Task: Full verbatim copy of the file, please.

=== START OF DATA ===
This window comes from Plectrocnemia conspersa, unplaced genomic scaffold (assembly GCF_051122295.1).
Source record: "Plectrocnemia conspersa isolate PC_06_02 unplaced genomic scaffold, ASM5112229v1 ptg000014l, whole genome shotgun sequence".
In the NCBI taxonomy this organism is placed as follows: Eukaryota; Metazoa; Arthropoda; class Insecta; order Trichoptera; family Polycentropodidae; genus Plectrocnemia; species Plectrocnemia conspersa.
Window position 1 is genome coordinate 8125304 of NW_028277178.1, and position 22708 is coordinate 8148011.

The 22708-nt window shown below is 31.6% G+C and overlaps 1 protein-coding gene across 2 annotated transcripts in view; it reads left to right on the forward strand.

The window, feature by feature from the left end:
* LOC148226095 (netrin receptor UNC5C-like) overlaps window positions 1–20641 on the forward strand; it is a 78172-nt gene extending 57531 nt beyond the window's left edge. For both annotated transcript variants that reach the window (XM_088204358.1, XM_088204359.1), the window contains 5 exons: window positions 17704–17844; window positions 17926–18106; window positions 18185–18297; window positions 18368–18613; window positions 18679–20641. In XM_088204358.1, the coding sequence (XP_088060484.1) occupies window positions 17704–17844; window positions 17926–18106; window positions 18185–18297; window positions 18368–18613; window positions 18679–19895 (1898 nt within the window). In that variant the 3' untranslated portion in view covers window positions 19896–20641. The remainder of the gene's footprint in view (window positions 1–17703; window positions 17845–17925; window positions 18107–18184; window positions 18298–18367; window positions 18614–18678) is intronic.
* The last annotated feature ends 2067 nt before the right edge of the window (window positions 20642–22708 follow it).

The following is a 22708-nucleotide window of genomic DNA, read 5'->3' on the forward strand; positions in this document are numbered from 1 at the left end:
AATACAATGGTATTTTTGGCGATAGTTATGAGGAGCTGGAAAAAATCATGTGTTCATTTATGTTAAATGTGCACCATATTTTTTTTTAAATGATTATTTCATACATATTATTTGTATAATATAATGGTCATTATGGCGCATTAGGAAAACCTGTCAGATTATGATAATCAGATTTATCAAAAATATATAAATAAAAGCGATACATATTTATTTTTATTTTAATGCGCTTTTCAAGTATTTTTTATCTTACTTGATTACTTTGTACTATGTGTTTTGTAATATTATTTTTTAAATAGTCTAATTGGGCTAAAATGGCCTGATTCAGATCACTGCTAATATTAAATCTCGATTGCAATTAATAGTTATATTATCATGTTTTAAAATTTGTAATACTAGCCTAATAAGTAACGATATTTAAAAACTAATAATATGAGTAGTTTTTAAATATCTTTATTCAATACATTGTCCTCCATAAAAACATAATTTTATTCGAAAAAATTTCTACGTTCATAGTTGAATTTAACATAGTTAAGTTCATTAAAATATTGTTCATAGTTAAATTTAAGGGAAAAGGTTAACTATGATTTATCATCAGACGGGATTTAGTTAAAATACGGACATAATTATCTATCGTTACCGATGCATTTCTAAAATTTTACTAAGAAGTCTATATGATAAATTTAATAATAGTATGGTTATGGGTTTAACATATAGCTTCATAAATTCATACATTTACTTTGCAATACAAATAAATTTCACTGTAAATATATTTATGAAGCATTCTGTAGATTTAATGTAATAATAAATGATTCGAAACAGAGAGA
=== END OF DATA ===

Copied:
This window comes from Plectrocnemia conspersa, unplaced genomic scaffold (assembly GCF_051122295.1).
Source record: "Plectrocnemia conspersa isolate PC_06_02 unplaced genomic scaffold, ASM5112229v1 ptg000014l, whole genome shotgun sequence".
In the NCBI taxonomy this organism is placed as follows: Eukaryota; Metazoa; Arthropoda; class Insecta; order Trichoptera; family Polycentropodidae; genus Plectrocnemia; species Plectrocnemia conspersa.
Window position 1 is genome coordinate 8125304 of NW_028277178.1, and position 22708 is coordinate 8148011.

The 22708-nt window shown below is 31.6% G+C and overlaps 1 protein-coding gene across 2 annotated transcripts in view; it reads left to right on the forward strand.

The window, feature by feature from the left end:
* LOC148226095 (netrin receptor UNC5C-like) overlaps window positions 1–20641 on the forward strand; it is a 78172-nt gene extending 57531 nt beyond the window's left edge. For both annotated transcript variants that reach the window (XM_088204358.1, XM_088204359.1), the window contains 5 exons: window positions 17704–17844; window positions 17926–18106; window positions 18185–18297; window positions 18368–18613; window positions 18679–20641. In XM_088204358.1, the coding sequence (XP_088060484.1) occupies window positions 17704–17844; window positions 17926–18106; window positions 18185–18297; window positions 18368–18613; window positions 18679–19895 (1898 nt within the window). In that variant the 3' untranslated portion in view covers window positions 19896–20641. The remainder of the gene's footprint in view (window positions 1–17703; window positions 17845–17925; window positions 18107–18184; window positions 18298–18367; window positions 18614–18678) is intronic.
* The last annotated feature ends 2067 nt before the right edge of the window (window positions 20642–22708 follow it).

The following is a 22708-nucleotide window of genomic DNA, read 5'->3' on the forward strand; positions in this document are numbered from 1 at the left end:
AATACAATGGTATTTTTGGCGATAGTTATGAGGAGCTGGAAAAAATCATGTGTTCATTTATGTTAAATGTGCACCATATTTTTTTTTAAATGATTATTTCATACATATTATTTGTATAATATAATGGTCATTATGGCGCATTAGGAAAACCTGTCAGATTATGATAATCAGATTTATCAAAAATATATAAATAAAAGCGATACATATTTATTTTTATTTTAATGCGCTTTTCAAGTATTTTTTATCTTACTTGATTACTTTGTACTATGTGTTTTGTAATATTATTTTTTAAATAGTCTAATTGGGCTAAAATGGCCTGATTCAGATCACTGCTAATATTAAATCTCGATTGCAATTAATAGTTATATTATCATGTTTTAAAATTTGTAATACTAGCCTAATAAGTAACGATATTTAAAAACTAATAATATGAGTAGTTTTTAAATATCTTTATTCAATACATTGTCCTCCATAAAAACATAATTTTATTCGAAAAAATTTCTACGTTCATAGTTGAATTTAACATAGTTAAGTTCATTAAAATATTGTTCATAGTTAAATTTAAGGGAAAAGGTTAACTATGATTTATCATCAGACGGGATTTAGTTAAAATACGGACATAATTATCTATCGTTACCGATGCATTTCTAAAATTTTACTAAGAAGTCTATATGATAAATTTAATAATAGTATGGTTATGGGTTTAACATATAGCTTCATAAATTCATACATTTACTTTGCAATACAAATAAATTTCACTGTAAATATATTTATGAAGCATTCTGTAGATTTAATGTAATAATAAATGATTCGAAACAGAGAGA